Etymology
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kinetic (adj.)

"relating to muscular motion," 1841, from Greek kinetikos "moving, putting in motion," from kinetos "moved," verbal adjective of kinein "to move" (from PIE root *keie- "to set in motion").

Buster Keaton's subject was kinetic man, a being he approached with the almost metaphysical awe we reserve for a Doppelgänger. This being was, eerily, himself, played by himself, then later in a projection room, watched by himself: an experience never possible to any generation of actors in the previous history of the world. [Hugh Kenner, "The Counterfeiters," 1968]

From 1855 as "causing motion." Related: Kinetical; kinetically.

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kinky (adj.)
1844, "full of kinks, twisted, curly," from kink (n.) + -y (2). Meaning "odd, eccentric, crotchety" is from 1859; that of "sexually perverted" is from 1959. Related: Kinkiness.
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kind-hearted (adj.)
also kindhearted, 1530s; see kind (adj.) + -hearted. Related: Kindheartedly, kindheartedness.
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kindness (n.)
c. 1300, "courtesy, noble deeds," from kind (adj.) + -ness. Meanings "kind deeds; kind feelings; quality or habit of being kind" are from late 14c. Old English kyndnes meant "nation," also "produce, an increase."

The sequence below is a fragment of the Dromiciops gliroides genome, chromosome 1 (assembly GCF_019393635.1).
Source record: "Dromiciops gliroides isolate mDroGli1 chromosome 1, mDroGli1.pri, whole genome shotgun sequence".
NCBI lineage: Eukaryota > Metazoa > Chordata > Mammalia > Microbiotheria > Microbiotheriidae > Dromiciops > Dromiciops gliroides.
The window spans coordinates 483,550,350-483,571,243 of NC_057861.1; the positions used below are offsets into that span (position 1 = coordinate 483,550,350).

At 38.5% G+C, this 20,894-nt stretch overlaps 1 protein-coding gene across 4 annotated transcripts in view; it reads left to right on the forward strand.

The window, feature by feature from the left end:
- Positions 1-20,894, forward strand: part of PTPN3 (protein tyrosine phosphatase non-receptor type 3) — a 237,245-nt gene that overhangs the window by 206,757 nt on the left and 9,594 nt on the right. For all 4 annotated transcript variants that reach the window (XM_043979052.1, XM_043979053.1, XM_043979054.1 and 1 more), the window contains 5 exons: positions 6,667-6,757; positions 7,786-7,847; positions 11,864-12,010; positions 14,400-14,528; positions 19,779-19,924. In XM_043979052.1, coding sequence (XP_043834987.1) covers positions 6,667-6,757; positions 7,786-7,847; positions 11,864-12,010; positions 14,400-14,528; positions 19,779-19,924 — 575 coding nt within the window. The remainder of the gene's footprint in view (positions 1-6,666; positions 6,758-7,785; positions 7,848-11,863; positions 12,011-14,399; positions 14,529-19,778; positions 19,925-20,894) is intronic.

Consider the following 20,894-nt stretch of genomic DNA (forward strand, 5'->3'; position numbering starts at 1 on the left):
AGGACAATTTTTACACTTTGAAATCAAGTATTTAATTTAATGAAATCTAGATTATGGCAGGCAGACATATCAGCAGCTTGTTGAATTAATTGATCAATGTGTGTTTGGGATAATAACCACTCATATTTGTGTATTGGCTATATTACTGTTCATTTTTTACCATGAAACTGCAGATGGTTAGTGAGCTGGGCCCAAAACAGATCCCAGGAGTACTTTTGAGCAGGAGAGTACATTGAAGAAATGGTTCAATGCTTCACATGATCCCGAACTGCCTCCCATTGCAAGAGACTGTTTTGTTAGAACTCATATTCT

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kindly (adj.)
c. 1200, cundelich, "natural, right, lawful," from Old English gecyndelic "natural, innate; in accordance with the laws or processes of nature, suitable, lawful" (of birth, etc.); see kind (adj.) + -ly (1). From late 14c. as "pleasant, agreeable;" from 1560s as "full of loving courtesy." Related: Kindliness. The Old English word also meant "pertaining to generation," hence cyndlim "womb," in plural "genitalia," literally "kind-limb."
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kingship (n.)
early 14c., from king (n.) + -ship. Old English had cynescipe.
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kingpin (n.)
also king-pin, 1801 as the name of the large pin in the game of kayles (similar to bowls except a club or stick was thrown instead of a ball; see "Games, Gaming and Gamesters' Laws," Frederick Brandt, London, 1871), from king with a sense of "chief" + pin (n.).

The modern use is mainly figurative and is perhaps from the word's use as synonym for king-bolt (itself from 1825), a large, thick, heavy bolt used in a machinery to couple large parts, but if this is the origin, the figurative use is attested earlier (1867) than the literal (1914).
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kinesiology (n.)

1894, from Greek kinēsis "movement, motion," from kinein "to move" (from PIE root *keie- "to set in motion") + -ology. Related: Kinesiological; kinesiologically.

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kindling (n.)
"material for lighting fire," usually dry wood in small pieces, 1510s, verbal noun from kindle (v.). Earlier "a setting alight" (c. 1300).
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